# [lltx] announcing lualatex-doc

Stephan Hennig mailing_list at arcor.de
Tue Nov 9 18:54:05 CET 2010

Am 08.11.2010 18:00, schrieb Manuel Pégourié-Gonnard:
> Le 08/11/2010 17:16, Stephan Hennig a écrit :
>> * Add a warning/note that different line (and page) breaks are to be
>>      expected in comparison to pdfLaTeX, because LuaTeX has some modified
>>      algorithms, different font formats might have different metrics,
>>      LuaTeX doesn't necessarily uses the same hyphenation patterns than
>>      pdfTeX, ...
>>
> It's not very clear to me to which extend one may expect differences. I'm under
> the impression the differences in the algorithm are mostly negligible except in
> edge case.

Oh, I didn't meant to say all line breaks will turn out different when
switching from pdfTeX to LuaTeX.  But for LuaTeX, in contrast to other
engines, identical typesetting results for legacy documents have not
been a design goal.  LaTeX users switching to LuaTeX should keep that in
mind.

Sources of incompatibility that I know:

* LuaTeX hyphenates the first word of a paragraph.
use-case: long words in narrow table columns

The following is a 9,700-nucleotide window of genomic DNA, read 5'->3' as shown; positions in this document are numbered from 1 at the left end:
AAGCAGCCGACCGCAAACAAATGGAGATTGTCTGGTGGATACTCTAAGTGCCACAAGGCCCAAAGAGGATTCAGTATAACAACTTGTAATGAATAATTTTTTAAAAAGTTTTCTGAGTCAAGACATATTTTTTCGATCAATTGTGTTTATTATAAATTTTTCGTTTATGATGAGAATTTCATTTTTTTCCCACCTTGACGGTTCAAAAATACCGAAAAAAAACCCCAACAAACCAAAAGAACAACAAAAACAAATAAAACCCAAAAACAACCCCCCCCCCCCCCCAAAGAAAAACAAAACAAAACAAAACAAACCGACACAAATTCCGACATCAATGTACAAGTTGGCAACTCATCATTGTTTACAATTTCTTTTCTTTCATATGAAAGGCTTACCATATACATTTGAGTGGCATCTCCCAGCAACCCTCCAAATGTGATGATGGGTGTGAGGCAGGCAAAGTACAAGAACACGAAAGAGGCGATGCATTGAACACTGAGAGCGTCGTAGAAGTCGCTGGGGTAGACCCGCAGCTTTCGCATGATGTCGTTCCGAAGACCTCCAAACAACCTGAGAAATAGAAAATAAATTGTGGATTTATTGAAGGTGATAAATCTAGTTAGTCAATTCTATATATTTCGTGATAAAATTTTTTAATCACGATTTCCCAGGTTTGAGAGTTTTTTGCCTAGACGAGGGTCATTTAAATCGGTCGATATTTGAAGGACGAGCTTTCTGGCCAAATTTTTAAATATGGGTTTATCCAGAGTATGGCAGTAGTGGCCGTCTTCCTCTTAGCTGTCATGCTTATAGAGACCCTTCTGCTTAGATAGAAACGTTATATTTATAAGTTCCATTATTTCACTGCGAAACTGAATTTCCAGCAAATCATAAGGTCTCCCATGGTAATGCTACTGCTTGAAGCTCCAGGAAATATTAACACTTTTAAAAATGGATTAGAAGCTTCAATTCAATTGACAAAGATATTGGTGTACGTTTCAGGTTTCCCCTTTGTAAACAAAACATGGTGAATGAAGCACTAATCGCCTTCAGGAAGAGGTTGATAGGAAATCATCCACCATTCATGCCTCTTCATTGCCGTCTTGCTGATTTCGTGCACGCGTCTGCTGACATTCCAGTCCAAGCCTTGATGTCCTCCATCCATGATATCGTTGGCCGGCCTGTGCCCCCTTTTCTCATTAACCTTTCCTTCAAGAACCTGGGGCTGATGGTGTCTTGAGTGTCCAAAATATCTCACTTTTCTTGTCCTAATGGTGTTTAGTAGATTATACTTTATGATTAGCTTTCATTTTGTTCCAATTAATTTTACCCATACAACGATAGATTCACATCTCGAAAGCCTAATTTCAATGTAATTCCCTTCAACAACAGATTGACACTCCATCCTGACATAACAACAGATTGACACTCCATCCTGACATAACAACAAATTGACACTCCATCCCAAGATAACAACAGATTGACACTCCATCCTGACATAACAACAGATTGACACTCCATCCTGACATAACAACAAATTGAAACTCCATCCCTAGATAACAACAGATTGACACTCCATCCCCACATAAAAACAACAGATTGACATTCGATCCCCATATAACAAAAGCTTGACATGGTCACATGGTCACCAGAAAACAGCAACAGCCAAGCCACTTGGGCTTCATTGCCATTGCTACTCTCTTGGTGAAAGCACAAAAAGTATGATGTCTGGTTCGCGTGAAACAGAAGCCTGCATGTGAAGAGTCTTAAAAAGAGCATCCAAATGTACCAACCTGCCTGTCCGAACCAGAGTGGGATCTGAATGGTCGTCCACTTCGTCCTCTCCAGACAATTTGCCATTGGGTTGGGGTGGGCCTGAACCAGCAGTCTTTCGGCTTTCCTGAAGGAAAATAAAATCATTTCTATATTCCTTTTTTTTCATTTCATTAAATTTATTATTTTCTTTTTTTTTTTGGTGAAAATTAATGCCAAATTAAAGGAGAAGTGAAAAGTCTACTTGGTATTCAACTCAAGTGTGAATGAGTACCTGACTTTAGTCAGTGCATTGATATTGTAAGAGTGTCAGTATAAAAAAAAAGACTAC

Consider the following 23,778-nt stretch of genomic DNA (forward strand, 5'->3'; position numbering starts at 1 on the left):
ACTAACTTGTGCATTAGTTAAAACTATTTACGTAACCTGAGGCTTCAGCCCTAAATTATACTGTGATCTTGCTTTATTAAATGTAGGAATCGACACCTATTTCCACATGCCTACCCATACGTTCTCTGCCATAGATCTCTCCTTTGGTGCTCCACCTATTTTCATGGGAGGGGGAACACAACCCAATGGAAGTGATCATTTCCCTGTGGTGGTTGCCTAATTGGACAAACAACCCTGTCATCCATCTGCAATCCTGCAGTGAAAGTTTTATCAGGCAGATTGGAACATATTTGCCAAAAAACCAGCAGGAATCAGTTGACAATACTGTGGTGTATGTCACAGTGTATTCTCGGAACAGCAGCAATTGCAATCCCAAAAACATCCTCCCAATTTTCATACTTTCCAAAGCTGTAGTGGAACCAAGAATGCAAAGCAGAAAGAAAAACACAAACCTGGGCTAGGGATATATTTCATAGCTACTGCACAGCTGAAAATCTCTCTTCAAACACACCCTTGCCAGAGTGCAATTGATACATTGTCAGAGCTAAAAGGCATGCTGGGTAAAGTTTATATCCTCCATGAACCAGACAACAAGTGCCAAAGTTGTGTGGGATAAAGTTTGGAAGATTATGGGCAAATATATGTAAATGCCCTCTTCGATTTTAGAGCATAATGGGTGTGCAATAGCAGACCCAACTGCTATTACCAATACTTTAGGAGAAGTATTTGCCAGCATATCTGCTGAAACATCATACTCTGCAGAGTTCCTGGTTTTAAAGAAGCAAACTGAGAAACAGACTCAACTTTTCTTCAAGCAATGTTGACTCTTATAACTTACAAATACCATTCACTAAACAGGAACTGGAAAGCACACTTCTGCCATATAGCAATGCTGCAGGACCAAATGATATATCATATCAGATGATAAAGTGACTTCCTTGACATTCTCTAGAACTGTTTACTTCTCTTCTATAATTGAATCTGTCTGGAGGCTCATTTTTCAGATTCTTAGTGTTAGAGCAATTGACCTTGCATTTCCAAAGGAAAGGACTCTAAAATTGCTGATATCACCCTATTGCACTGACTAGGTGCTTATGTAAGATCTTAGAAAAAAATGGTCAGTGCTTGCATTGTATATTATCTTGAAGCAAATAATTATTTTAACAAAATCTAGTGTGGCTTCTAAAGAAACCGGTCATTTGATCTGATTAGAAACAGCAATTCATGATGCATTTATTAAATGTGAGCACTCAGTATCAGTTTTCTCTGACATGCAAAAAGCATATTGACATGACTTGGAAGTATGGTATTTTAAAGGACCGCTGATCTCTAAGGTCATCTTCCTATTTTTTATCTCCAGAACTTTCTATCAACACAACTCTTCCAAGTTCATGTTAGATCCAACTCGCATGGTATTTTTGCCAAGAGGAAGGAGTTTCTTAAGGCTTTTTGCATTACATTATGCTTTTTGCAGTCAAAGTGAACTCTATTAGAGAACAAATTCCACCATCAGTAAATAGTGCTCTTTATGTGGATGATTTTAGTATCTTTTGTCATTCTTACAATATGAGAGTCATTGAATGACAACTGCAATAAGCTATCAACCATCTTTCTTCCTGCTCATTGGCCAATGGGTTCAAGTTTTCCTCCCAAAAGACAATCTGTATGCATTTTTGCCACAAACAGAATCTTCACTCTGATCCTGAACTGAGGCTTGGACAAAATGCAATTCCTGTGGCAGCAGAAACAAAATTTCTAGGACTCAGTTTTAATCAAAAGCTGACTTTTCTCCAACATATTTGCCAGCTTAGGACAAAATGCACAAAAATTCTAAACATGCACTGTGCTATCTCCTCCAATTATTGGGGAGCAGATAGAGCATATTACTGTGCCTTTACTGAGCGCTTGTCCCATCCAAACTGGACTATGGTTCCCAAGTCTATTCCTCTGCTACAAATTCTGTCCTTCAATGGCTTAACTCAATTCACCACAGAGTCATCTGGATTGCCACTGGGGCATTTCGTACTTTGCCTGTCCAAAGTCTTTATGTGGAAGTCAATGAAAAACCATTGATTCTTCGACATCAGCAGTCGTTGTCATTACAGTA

* In LuaTeX font switching doesn't imply a word boundary (see
luatexref-t.pdf, sec. 6.4, 'Applying hyphenation').  That is, words
containing letters typeset in different fonts are hyphenated
correctly.  As an example, compare the result of pdftex and luatex
with this code:

\hsize2cm
An  intere{\it st\/}ing word.
\bye

use-case: educational texts

* Ligature handling.  Unfortunately, I don't understand ligature
handling of neither TeX nor LuaTeX well enough to explain the
differences, but reading sec. 6.5, 'Applying ligatures and kerning,'
of luatexref-t.pdf, my impression is they are not 100 % compatible.
use-case: possibly any text?

Which of these items is an edge-case is hard to tell.  From an
algorithmic point of view all of these are surely edge-cases.  But from
a document designer's point of view, any of that might just affect you.

> The patterns are the same for XeTeX and LuaTeX.

Sure.  I was aiming at LaTeX users switching from traditional TeX or
pdfTeX to LuaTeX.  I know of at least one language where there are
different patterns used by traditional and modern engines (German,
incidentally).

> So, the only important source of differences is the fonts that may not be
> selected the same way and are never used in exactly the same way (there is a
> fundamental difference between XeTeX and LuaTeX here indeed).

Are you actually focusing on differences between XeTeX and LaTeX?

> I'm not saying there are no differences, but for the moment I'm hesitating to
> mention them since the extent isn't very clear to me.

It isn't very clear to me too, but then again, mentioning possible
incompatibilities in the document should put you (and the users) on the
safe side.  Going into detail with examples isn't necessary, I think.

Best regards,
Stephan Hennig